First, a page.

In this press release, activist-journalist Gauri Lankesh describes the life of Somanna, an amazing tribal leader who, unfairly denied the Rajyotsava award at the last minute (after having been shortlisted for it), was awarded a crowd-funded ‘Janarajyotsava’ award instead. Congratulations, Somanna!
As conventional farming techniques such as monocropping and the high use of fertilisers are proving ineffective in the face of climate change, some farmers in India are beginning to turn to mixed and organic cropping for their many benefits. This article takes a look at the techniques used in one mixed-crop, organic farm in southern Karnataka and advocates for the return to such farming methods.
In this original CSA article, L.C. Channaraj explains the benefits of intercropping red gram with cotton, as learned in a pilot project conducted by Pipal Tree helping farmers in southern Karnataka.
Bindu writes about climate change, climate justice, and the need for resilience in the context of growing food in uncertain weather in Auroville, an international community in south India based on the Integral Yoga philosophy of Sri Aurobindo. Image: The Souryan Garden, the first vegetable garden of Budda Garden in Auroville.
What and who gives humans the right to its ecosystem? Ancient and today’s tribal communities believe that their right to utilize resources in the ecosystem on which they depend is encompassed with a huge responsibility to protect and conserve it. In all situations right is a community (such as family, office, institution, association, organization, state or any other group), and therefore there is no such thing as private or individual right. This makes responsibility also beyond the self. The author Nirmal Selvamony provides interesting insights with examples, into rights and responsibilities towards our ecosystem.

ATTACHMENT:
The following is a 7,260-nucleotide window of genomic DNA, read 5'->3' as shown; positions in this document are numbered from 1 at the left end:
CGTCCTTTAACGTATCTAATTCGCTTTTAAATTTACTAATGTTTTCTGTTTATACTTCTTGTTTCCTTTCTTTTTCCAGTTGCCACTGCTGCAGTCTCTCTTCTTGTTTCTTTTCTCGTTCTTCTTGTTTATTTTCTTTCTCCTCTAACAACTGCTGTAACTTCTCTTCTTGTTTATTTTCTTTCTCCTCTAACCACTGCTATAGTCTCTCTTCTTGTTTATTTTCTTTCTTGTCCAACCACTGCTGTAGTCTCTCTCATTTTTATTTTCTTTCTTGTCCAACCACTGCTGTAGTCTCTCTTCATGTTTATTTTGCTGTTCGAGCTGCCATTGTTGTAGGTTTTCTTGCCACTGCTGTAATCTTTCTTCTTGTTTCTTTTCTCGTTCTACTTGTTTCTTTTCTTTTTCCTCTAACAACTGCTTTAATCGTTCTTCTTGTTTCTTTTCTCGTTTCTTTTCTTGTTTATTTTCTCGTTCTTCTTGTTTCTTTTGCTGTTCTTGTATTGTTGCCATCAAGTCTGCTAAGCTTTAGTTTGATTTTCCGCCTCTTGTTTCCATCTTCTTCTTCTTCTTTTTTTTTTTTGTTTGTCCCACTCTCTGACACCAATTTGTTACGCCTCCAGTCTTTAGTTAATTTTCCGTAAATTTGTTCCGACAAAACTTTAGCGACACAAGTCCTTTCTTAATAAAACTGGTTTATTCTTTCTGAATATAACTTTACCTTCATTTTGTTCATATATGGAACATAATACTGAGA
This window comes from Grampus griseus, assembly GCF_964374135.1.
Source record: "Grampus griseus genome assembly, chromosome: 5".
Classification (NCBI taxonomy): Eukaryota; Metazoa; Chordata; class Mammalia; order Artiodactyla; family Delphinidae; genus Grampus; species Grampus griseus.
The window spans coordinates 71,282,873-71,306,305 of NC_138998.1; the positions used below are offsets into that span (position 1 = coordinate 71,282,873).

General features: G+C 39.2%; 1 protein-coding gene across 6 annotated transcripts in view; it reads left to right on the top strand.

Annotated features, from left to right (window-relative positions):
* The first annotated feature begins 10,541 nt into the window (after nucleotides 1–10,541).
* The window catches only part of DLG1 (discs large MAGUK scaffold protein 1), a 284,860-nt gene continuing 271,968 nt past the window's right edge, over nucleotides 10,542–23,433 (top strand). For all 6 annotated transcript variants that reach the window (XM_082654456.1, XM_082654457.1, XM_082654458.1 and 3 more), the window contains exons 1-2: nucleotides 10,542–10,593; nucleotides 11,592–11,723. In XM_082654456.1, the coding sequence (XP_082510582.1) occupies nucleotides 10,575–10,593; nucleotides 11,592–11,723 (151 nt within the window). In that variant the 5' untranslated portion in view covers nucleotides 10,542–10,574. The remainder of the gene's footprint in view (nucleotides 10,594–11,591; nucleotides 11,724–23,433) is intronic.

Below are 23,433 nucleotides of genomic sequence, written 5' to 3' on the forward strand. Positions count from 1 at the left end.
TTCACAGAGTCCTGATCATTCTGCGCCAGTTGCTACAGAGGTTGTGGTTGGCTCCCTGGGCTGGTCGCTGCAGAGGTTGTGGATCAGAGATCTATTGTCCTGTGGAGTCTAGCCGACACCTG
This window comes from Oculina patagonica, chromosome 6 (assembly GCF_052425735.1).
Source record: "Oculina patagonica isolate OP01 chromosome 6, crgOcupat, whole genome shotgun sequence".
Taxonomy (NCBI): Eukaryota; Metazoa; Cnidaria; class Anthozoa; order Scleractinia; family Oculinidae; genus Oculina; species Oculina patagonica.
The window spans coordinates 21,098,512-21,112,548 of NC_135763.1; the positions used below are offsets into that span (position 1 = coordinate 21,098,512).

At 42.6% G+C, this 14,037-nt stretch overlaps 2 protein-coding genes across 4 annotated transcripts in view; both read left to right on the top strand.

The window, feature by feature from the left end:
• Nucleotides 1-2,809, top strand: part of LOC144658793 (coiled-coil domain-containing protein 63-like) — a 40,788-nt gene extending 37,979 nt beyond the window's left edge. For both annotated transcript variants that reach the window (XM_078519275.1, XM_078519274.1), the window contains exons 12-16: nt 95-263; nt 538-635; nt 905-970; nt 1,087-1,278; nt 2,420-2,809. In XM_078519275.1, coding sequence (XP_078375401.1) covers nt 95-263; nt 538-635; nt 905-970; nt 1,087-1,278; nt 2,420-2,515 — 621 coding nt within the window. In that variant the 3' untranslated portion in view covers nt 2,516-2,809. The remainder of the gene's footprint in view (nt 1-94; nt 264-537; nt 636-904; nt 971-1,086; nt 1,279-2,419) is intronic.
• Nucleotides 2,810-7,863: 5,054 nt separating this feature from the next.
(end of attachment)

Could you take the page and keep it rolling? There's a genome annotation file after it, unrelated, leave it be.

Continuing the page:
Jyoti Sahi brings a different perspective to sustainability and the need for artists to express social and environmental aspects through their art. He talks about the ethical responsibility of artists and how they can use art to extend their sphere of influence.
This image shows worship of the Peepul Tree using garlands, thread that is tied round the tree, and snake stones at a wayside shrine. The image is meant to show the way in which a folk culture in India celebrates nature, showing how art as ritual sustains the sacred in the natural environment. This sketch by the author is based on the photograph that he took at the Nallur Amaroy Thopu (sacred grove) near Devanahalli in Karnataka.
Despite large-scale water supply infrastructure built over the years in India, areas prone to drought have only increased. Communities having had to deal with changing climate and ill-planned infrastructure, innovate and look at simple systems to manage water requirements. Gopakumar Menon throws light on such best practices, and asserts the need of the Government to learn from these.
Alex Jensen in his thought-provoking article on waste management, focuses our attention on plastic wastes in India and the associated environmental problems. He highlights linkages between climate change, environmental health, plastics production, waste & health of the economy, to drive home the point of interdependencies and the need to move towards zero waste options. Above: Leh landfill. Photo Credit: Juan Del Rio
Louis B Figaredo uses the case of the Paniyas to drive home the importance of traditional knowledge. This community has for several decades depended on the forests and farmlands for sustenance and because of which respect their respect for the environment is immense. Above: Paniya tribe cultivating paddy in leased land.